IN “THE LIBRARY OF BABEL”, a story by Jorge Borges, a man loses himself in a gargantuan repository of every possible book in the universe. Google Books is not quite that vast, but it is big. Since 2004, Google has teamed with libraries to scan over 20m titles—including many that are out of print—and put them on the web for anyone to access. Users cannot read entire books, unless they are in the public domain. But unlike the sad hero in Borges’s dystopian tale, who never locates the catalogue to the collection, Google Books browsers can search for specific phrases and, without paying, read snippets of countless tomes.

A decade ago, a group of authors sued Google, claiming the service cut into their copyrights. After years of legal machinations, a federal district court ruled in favour of the internet giant in 2013. The plaintiffs—including Jim Bouton, author of “Ball Four”, and Betty Miles, who wrote “The Trouble with Thirteen”—appealed to the Second Circuit Court in New York and on October 16th, they were rebuffed again.

How can a company get away with digitising millions of books without the authors’ consent and showing them to the world? In his ruling, Judge Pierre Leval explains that copyright law gives “potential creators” the exclusive right to copy their own work in order to expand everybody’s “access to knowledge”. It’s not all about enriching authors. The “ultimate, primary intended beneficiary”, he writes, “is the public”.

Reproducing too many of somebody else’s words for profit and without adding value to the work generally constitutes a copyright infringement. But if a reasonable portion is spun into parody or criticism, or if the work is put to a “transformative purpose”, it counts as permissible “fair use” under the Copyright Act of 1976. That’s just what Judge Leval says Google does by uploading millions of books and rendering them searchable by the masses. The “purpose of Google’s copying of the original copyrighted books”, the ruling reads, “is to make available significant information about those books, permitting a searcher to identify those that contain a word or term of interest.” Another tool enables users of Google “to learn the frequency of usage of selected words in the aggregate corpus of published books in different historical periods.” There is no question, the court concludes, that these functions are “quintessentially transformative”.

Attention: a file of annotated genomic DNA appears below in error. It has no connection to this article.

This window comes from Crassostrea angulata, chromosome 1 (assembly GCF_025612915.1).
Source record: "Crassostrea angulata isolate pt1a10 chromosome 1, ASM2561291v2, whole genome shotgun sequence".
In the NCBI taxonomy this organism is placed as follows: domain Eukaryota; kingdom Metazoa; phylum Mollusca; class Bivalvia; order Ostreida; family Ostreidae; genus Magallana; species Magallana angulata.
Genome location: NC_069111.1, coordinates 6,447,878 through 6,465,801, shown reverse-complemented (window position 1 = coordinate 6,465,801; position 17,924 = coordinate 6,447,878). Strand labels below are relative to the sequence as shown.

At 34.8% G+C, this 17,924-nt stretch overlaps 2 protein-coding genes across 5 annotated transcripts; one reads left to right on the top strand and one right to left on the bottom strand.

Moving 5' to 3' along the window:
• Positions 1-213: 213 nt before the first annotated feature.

The ruling has its limits: Google only supplies three eighth-of-a-page snippets for each book. And publishers and authors are free to opt out of the snippet-showing altogether. (You won’t find a word of the first “Harry Potter”, for example, or of “Fifty Shades of Grey”.) But the ruling gives people without subscriptions to expensive online databases instant access to a universe of knowledge. The decision is a boon to researchers and students who will retain quick access to millions of books they may otherwise never have had the chance to read.